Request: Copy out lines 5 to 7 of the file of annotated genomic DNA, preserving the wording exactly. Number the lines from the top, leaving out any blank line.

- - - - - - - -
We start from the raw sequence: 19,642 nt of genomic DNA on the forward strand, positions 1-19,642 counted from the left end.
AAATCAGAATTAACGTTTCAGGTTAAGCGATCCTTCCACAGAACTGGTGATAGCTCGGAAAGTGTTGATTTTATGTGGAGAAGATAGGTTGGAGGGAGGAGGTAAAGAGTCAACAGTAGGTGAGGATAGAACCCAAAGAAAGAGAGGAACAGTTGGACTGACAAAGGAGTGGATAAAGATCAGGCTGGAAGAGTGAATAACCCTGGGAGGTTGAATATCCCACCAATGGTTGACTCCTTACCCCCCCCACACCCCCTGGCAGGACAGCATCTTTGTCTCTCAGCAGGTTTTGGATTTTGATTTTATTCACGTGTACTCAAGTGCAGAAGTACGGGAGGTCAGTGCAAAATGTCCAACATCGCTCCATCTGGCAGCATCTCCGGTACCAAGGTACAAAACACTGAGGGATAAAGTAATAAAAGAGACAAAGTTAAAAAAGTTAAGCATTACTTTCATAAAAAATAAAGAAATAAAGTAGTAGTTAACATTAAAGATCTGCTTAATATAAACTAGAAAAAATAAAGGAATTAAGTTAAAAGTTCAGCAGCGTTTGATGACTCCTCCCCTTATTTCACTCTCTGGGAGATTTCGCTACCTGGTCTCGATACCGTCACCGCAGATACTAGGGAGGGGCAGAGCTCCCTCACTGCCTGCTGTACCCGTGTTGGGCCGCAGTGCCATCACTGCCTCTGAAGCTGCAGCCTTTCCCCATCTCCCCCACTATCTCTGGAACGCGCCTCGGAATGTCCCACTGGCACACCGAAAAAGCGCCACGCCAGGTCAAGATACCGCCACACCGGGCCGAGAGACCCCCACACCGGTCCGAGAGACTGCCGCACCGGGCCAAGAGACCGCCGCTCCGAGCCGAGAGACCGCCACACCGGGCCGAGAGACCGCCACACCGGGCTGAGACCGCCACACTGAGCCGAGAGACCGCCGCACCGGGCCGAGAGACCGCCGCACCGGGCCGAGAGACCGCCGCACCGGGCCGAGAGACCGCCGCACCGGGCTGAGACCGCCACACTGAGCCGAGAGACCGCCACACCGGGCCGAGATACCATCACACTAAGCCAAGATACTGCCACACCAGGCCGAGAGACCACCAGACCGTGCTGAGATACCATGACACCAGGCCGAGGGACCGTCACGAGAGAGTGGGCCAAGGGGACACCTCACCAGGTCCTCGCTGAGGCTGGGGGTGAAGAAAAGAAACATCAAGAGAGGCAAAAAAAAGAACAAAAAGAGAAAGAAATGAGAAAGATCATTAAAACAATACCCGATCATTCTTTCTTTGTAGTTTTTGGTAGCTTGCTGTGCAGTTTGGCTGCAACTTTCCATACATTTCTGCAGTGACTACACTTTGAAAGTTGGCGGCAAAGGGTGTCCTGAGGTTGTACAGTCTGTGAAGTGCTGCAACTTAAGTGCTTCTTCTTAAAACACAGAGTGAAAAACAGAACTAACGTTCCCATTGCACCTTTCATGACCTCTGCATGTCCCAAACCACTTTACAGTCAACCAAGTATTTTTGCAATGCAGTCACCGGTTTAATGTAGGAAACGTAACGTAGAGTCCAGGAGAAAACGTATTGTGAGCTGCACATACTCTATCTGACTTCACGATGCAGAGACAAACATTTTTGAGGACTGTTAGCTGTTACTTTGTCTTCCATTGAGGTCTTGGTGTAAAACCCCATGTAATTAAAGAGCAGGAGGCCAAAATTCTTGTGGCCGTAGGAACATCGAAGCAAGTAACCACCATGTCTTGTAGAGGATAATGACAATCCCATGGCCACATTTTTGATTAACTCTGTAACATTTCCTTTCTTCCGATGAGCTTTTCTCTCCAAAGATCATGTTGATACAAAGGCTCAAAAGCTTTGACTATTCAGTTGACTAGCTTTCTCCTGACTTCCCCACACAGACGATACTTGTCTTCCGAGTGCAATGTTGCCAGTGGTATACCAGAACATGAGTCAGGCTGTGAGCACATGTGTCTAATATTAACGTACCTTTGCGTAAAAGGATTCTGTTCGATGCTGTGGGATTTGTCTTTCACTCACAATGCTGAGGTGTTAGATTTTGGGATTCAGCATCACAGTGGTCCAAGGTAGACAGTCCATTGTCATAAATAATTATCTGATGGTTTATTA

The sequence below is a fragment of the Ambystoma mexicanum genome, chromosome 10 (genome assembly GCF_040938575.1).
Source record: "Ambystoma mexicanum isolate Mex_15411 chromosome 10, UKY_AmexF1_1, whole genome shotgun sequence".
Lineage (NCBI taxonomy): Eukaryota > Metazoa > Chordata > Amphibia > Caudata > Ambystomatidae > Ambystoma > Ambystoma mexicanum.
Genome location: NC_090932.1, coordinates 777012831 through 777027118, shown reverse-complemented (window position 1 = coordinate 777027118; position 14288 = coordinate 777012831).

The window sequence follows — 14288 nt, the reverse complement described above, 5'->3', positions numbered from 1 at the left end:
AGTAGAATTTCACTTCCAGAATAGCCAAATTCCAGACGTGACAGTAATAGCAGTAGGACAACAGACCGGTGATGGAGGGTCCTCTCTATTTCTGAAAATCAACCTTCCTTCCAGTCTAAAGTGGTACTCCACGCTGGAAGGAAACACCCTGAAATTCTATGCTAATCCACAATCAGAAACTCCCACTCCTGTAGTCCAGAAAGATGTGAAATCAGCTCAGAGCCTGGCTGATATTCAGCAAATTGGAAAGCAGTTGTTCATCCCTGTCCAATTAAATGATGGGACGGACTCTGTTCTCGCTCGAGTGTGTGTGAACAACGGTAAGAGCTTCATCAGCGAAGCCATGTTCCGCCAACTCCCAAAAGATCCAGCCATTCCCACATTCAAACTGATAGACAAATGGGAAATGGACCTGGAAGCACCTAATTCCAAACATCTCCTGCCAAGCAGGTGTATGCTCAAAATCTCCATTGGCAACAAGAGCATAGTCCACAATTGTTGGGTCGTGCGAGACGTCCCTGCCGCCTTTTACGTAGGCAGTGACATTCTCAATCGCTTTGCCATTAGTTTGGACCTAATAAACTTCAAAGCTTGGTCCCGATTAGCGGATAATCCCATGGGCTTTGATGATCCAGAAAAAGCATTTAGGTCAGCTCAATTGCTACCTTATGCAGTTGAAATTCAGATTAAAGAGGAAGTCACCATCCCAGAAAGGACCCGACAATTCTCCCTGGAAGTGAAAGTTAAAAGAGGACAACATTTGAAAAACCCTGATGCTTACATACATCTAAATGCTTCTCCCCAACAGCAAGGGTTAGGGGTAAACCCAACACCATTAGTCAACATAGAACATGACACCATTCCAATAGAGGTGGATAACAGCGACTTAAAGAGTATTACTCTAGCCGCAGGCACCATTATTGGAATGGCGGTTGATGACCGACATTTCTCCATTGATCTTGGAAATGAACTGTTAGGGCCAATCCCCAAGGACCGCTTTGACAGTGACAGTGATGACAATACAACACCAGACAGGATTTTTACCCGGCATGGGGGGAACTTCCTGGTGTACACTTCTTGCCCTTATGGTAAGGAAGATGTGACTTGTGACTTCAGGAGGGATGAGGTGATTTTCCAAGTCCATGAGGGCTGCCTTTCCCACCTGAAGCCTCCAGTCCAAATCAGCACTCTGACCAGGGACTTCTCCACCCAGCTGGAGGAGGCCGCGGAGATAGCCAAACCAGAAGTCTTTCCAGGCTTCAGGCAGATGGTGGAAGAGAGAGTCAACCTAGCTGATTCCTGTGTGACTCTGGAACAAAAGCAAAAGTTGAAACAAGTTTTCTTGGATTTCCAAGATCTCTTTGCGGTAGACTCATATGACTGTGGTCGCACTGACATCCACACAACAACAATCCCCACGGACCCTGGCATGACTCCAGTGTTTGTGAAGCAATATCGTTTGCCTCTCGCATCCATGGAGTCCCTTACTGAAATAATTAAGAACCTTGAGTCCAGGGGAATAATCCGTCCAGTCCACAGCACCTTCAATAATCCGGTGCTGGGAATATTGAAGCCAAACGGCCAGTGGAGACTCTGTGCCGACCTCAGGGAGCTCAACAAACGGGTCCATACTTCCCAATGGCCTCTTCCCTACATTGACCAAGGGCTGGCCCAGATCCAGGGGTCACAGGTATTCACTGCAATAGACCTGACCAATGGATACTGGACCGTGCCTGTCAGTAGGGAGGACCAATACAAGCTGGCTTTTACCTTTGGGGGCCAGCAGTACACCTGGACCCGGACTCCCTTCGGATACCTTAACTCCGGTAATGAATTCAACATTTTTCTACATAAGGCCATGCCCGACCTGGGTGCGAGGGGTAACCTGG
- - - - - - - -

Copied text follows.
Lineage (NCBI taxonomy): Eukaryota > Metazoa > Chordata > Amphibia > Caudata > Ambystomatidae > Ambystoma > Ambystoma mexicanum.
Genome location: NC_090932.1, coordinates 777012831 through 777027118, shown reverse-complemented (window position 1 = coordinate 777027118; position 14288 = coordinate 777012831).

The window sequence follows — 14288 nt, the reverse complement described above, 5'->3', positions numbered from 1 at the left end: